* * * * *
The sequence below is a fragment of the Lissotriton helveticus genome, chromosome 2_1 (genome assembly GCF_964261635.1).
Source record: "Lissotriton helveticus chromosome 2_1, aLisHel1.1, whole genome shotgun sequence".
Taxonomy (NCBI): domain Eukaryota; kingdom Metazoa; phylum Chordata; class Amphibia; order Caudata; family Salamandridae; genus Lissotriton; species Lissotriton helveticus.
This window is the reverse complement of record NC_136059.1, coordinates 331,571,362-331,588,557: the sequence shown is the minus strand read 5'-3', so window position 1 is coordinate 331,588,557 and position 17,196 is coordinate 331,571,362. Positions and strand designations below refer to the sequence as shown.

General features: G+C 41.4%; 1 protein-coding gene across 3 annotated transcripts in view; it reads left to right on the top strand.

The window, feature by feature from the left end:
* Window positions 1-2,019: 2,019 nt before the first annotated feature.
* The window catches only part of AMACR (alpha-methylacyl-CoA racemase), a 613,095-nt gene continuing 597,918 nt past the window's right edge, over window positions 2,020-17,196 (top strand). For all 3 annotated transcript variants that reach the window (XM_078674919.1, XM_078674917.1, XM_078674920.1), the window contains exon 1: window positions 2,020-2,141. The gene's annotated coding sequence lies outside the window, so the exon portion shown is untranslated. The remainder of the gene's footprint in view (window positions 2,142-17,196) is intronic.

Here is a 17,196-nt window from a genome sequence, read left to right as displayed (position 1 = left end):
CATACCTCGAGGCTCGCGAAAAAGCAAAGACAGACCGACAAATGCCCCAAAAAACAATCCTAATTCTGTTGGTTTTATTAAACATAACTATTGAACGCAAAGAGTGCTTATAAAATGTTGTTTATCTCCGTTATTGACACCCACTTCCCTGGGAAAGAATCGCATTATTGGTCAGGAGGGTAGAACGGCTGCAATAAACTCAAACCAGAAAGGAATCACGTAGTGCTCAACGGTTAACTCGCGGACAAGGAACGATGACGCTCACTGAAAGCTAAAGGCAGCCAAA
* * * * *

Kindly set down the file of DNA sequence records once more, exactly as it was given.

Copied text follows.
The sequence below is a fragment of the Lissotriton helveticus genome, chromosome 2_1 (genome assembly GCF_964261635.1).
Source record: "Lissotriton helveticus chromosome 2_1, aLisHel1.1, whole genome shotgun sequence".
Taxonomy (NCBI): domain Eukaryota; kingdom Metazoa; phylum Chordata; class Amphibia; order Caudata; family Salamandridae; genus Lissotriton; species Lissotriton helveticus.
This window is the reverse complement of record NC_136059.1, coordinates 331,571,362-331,588,557: the sequence shown is the minus strand read 5'-3', so window position 1 is coordinate 331,588,557 and position 17,196 is coordinate 331,571,362. Positions and strand designations below refer to the sequence as shown.

General features: G+C 41.4%; 1 protein-coding gene across 3 annotated transcripts in view; it reads left to right on the top strand.

The window, feature by feature from the left end:
* Window positions 1-2,019: 2,019 nt before the first annotated feature.
* The window catches only part of AMACR (alpha-methylacyl-CoA racemase), a 613,095-nt gene continuing 597,918 nt past the window's right edge, over window positions 2,020-17,196 (top strand). For all 3 annotated transcript variants that reach the window (XM_078674919.1, XM_078674917.1, XM_078674920.1), the window contains exon 1: window positions 2,020-2,141. The gene's annotated coding sequence lies outside the window, so the exon portion shown is untranslated. The remainder of the gene's footprint in view (window positions 2,142-17,196) is intronic.

Here is a 17,196-nt window from a genome sequence, read left to right as displayed (position 1 = left end):
CATACCTCGAGGCTCGCGAAAAAGCAAAGACAGACCGACAAATGCCCCAAAAAACAATCCTAATTCTGTTGGTTTTATTAAACATAACTATTGAACGCAAAGAGTGCTTATAAAATGTTGTTTATCTCCGTTATTGACACCCACTTCCCTGGGAAAGAATCGCATTATTGGTCAGGAGGGTAGAACGGCTGCAATAAACTCAAACCAGAAAGGAATCACGTAGTGCTCAACGGTTAACTCGCGGACAAGGAACGATGACGCTCACTGAAAGCTAAAGGCAGCCAAA